Banana Genome Science

Imagine if you had all of these bananas to pick from every day. Beatrice Sirinuntananon/Shutterstock

We did not search for banana ancestors while living in India. We just found as many varietals as we could to support the genetic stock. I have remained interested in doing the same ever since. They are more versatile than most people are aware, so the outcome of this scientific search matters:

Red or blue, squat or bulbous, seeded or seedless: Bananas have a lot of diversity and scientists have identified genetic signals of varieties that have not yet been found in the wild. guentermanaus/Shutterstock

The Search Is on for Mysterious Banana Ancestors

A new study shows that domesticated bananas have genetic markers tying them to three types of wild bananas that have not yet been found.

Bananas, it turns out, are not what we thought they were.

Sure, most, when ripe, are yellow and sweet and delicious slathered in peanut butter. Continue reading

Olives, Farmers, Beauty & Beastly Heat

Emilio Parra Doiztua for The New York Times

My thoughts today start with the people who farm olives in this location deprived of the water needed to sustain their livelihoods. Because my mother was born on an olive-producing farm in an olive-privileged region of Greece, my eye is always drawn to stories about olive farmers.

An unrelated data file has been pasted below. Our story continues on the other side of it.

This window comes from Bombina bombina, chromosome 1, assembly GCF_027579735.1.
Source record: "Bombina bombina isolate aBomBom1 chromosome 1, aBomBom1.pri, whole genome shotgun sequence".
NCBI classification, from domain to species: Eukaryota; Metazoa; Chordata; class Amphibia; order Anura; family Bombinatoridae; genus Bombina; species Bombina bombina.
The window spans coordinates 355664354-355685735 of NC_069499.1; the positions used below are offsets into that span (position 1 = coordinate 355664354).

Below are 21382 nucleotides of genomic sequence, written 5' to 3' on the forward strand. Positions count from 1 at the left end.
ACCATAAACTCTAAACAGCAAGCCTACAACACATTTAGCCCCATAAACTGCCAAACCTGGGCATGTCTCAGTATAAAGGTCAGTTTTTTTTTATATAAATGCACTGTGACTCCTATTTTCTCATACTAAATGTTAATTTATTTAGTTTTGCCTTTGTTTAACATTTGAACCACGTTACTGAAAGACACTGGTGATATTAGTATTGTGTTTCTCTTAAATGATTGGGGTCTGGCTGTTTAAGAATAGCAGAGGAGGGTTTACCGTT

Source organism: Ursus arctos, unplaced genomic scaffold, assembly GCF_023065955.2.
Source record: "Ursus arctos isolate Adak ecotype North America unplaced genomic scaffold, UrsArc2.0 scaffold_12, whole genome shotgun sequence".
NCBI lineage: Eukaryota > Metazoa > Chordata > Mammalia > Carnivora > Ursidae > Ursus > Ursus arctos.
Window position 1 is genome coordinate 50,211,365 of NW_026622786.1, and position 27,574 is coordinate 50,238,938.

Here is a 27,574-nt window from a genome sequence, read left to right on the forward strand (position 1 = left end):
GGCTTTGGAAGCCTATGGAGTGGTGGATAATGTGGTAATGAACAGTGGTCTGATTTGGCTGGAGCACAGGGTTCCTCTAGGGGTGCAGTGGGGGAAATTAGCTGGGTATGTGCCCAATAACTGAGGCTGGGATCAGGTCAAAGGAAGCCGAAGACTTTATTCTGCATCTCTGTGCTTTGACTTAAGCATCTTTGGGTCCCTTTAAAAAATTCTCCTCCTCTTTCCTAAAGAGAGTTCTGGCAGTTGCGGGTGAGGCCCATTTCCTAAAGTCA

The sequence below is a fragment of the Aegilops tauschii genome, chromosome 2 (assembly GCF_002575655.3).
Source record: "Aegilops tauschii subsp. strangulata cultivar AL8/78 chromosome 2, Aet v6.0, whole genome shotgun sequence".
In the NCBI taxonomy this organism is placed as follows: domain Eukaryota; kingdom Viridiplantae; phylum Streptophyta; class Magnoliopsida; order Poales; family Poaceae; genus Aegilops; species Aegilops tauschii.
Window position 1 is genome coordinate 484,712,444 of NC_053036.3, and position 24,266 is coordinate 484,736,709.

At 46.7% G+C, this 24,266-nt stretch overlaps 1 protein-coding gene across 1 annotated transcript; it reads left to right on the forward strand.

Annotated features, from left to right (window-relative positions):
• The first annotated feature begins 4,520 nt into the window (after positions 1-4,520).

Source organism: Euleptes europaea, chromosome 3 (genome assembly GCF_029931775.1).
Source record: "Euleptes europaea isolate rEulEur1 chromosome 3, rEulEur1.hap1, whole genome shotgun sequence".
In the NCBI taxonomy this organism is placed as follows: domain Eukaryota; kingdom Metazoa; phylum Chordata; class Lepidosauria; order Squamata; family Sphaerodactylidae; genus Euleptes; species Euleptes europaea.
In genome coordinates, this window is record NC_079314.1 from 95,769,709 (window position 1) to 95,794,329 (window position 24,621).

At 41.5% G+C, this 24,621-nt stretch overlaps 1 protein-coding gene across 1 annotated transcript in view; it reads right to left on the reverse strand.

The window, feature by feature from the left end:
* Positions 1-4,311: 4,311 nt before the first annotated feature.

Jaén, a province of Andalusia, has over 67 million olive trees. Emilio Parra Doiztua for The New York Times

When there are photos of olive trees, I am in for the whole story. My strongest, earliest memories are of the olive trees surrounding the terrace of the farmhouse my mother grew up in. Stories about olive farmers challenged by climate change are more difficult to read without sympathy pain, but I do so knowing that olive trees are survivors.

Panacite, a store in Ubeda, sells a range of variants of oil production from the region. Emilio Parra Doiztua for The New York Times

David Segal and José Bautista have reported this story with compassion and clarity: